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    Supporting Member mozz's Avatar
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    Mouser also has some great prices if you order 100 pieces. If you order 1-10 it's 15 cents each, order 100 it drops down to 5.3 cents each.

    Also, never order from Futurlec, unless you are a tortoise and plan on being around in 110 years.

    EDIT : price for 1n4007

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    Last edited by mozz; 07-10-2016 at 05:46 AM.

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    Lifetime Member Enzo's Avatar
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    Fairchild 1N4148 are only $1.90 per hundred, under two cents each.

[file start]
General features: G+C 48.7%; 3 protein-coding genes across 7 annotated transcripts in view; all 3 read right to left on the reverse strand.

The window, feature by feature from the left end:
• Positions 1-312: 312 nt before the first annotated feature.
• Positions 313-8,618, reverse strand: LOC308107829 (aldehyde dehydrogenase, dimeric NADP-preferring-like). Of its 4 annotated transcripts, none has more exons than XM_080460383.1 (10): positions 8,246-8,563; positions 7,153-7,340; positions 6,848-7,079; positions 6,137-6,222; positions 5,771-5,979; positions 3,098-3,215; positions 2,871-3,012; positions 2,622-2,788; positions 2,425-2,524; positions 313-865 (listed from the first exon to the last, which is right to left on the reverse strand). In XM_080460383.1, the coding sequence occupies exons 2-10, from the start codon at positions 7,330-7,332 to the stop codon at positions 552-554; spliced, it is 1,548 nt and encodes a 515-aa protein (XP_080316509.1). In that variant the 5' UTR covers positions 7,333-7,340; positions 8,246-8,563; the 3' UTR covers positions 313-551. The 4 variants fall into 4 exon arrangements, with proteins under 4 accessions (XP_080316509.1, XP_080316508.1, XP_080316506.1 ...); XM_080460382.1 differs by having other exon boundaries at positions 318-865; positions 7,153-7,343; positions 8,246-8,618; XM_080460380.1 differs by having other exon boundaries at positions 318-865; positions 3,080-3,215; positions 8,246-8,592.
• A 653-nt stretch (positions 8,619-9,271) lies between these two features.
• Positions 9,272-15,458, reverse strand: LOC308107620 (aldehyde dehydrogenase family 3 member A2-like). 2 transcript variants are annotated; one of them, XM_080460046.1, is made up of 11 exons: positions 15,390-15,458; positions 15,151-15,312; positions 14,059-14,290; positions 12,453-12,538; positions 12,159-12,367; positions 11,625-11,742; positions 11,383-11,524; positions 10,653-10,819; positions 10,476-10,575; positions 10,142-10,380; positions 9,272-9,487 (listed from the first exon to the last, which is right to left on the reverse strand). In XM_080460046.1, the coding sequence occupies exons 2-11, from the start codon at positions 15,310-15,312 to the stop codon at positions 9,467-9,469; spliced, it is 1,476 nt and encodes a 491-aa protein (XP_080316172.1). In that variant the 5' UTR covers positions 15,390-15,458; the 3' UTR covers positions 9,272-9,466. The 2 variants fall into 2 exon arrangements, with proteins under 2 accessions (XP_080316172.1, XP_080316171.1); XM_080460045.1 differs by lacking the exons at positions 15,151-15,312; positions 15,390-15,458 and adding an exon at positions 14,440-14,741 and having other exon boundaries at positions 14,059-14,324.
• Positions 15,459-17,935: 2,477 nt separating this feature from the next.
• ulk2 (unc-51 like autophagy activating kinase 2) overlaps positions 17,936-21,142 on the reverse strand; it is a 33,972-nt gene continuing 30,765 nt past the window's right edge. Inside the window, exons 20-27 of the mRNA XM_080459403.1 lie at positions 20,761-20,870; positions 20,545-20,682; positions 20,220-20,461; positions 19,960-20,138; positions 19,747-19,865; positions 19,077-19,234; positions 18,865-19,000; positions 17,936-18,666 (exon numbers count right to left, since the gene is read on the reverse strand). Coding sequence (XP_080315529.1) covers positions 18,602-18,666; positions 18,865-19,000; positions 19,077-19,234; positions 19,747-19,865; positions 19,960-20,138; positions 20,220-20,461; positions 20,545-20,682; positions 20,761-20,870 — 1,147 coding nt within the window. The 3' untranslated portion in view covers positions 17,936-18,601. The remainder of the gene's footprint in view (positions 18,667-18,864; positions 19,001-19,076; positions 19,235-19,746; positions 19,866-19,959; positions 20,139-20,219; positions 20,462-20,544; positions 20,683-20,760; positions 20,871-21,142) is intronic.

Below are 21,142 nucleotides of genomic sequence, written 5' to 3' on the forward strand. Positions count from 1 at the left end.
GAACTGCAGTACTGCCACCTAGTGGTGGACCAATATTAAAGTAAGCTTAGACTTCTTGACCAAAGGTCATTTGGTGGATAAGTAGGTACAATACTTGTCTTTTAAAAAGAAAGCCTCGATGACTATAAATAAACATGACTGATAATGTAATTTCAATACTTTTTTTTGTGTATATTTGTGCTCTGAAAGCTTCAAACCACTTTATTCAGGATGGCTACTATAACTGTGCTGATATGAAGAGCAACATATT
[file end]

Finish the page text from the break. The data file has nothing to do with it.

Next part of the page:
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    Old Timer J M Fahey's Avatar
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    Since you are delving inpedals, qwhich require generic low power lowvoltage transistors, use thetried and true ELEKTOR mahgazine system

    Only 4 devices cover all your needs, *any* in each category covers the whole of it.

    Being Holland based suggestions are European (no big deal, Mouser carries all of themanyway) but our US friends can suggest equivalent American types:
    TUP, TUN, DUS, DUG

    FWIW all small signal devices I carry are

    BC547/557 to use almost anywhere

    1N4002 by the thousand, both as rectifier and clipper.

    T072 for use almost anywhere,

    also their poor cousins TL062 because they eat 1/5 the current and are designed for lower rail voltages so are useful in true battery powered stuff (think active instruments) .

    Wall wart powered stuff can use anything of course, but rub me the wrong way, if you know what I mean.